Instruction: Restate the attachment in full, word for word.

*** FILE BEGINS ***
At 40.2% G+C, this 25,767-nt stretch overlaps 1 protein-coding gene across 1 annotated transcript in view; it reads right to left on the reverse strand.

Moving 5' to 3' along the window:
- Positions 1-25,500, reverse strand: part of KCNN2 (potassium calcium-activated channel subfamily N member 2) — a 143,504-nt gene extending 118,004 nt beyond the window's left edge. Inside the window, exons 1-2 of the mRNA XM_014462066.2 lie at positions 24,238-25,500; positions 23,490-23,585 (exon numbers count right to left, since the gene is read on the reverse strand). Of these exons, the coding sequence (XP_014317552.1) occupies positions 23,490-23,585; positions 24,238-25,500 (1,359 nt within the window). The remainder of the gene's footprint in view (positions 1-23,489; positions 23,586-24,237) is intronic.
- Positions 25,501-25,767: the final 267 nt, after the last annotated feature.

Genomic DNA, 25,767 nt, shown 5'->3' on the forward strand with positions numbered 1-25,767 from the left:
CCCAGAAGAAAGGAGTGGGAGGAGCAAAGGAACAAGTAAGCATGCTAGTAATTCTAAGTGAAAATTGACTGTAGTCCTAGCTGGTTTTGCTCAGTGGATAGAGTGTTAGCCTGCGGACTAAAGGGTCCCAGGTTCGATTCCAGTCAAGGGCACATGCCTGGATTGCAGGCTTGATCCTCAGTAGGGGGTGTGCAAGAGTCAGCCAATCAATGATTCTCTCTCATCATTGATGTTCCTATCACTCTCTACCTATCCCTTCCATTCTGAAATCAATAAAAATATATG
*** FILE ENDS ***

At 40.2% G+C, this 25,767-nt stretch overlaps 1 protein-coding gene across 1 annotated transcript in view; it reads right to left on the reverse strand.

Moving 5' to 3' along the window:
- Positions 1-25,500, reverse strand: part of KCNN2 (potassium calcium-activated channel subfamily N member 2) — a 143,504-nt gene extending 118,004 nt beyond the window's left edge. Inside the window, exons 1-2 of the mRNA XM_014462066.2 lie at positions 24,238-25,500; positions 23,490-23,585 (exon numbers count right to left, since the gene is read on the reverse strand). Of these exons, the coding sequence (XP_014317552.1) occupies positions 23,490-23,585; positions 24,238-25,500 (1,359 nt within the window). The remainder of the gene's footprint in view (positions 1-23,489; positions 23,586-24,237) is intronic.
- Positions 25,501-25,767: the final 267 nt, after the last annotated feature.

Genomic DNA, 25,767 nt, shown 5'->3' on the forward strand with positions numbered 1-25,767 from the left:
CCCAGAAGAAAGGAGTGGGAGGAGCAAAGGAACAAGTAAGCATGCTAGTAATTCTAAGTGAAAATTGACTGTAGTCCTAGCTGGTTTTGCTCAGTGGATAGAGTGTTAGCCTGCGGACTAAAGGGTCCCAGGTTCGATTCCAGTCAAGGGCACATGCCTGGATTGCAGGCTTGATCCTCAGTAGGGGGTGTGCAAGAGTCAGCCAATCAATGATTCTCTCTCATCATTGATGTTCCTATCACTCTCTACCTATCCCTTCCATTCTGAAATCAATAAAAATATATG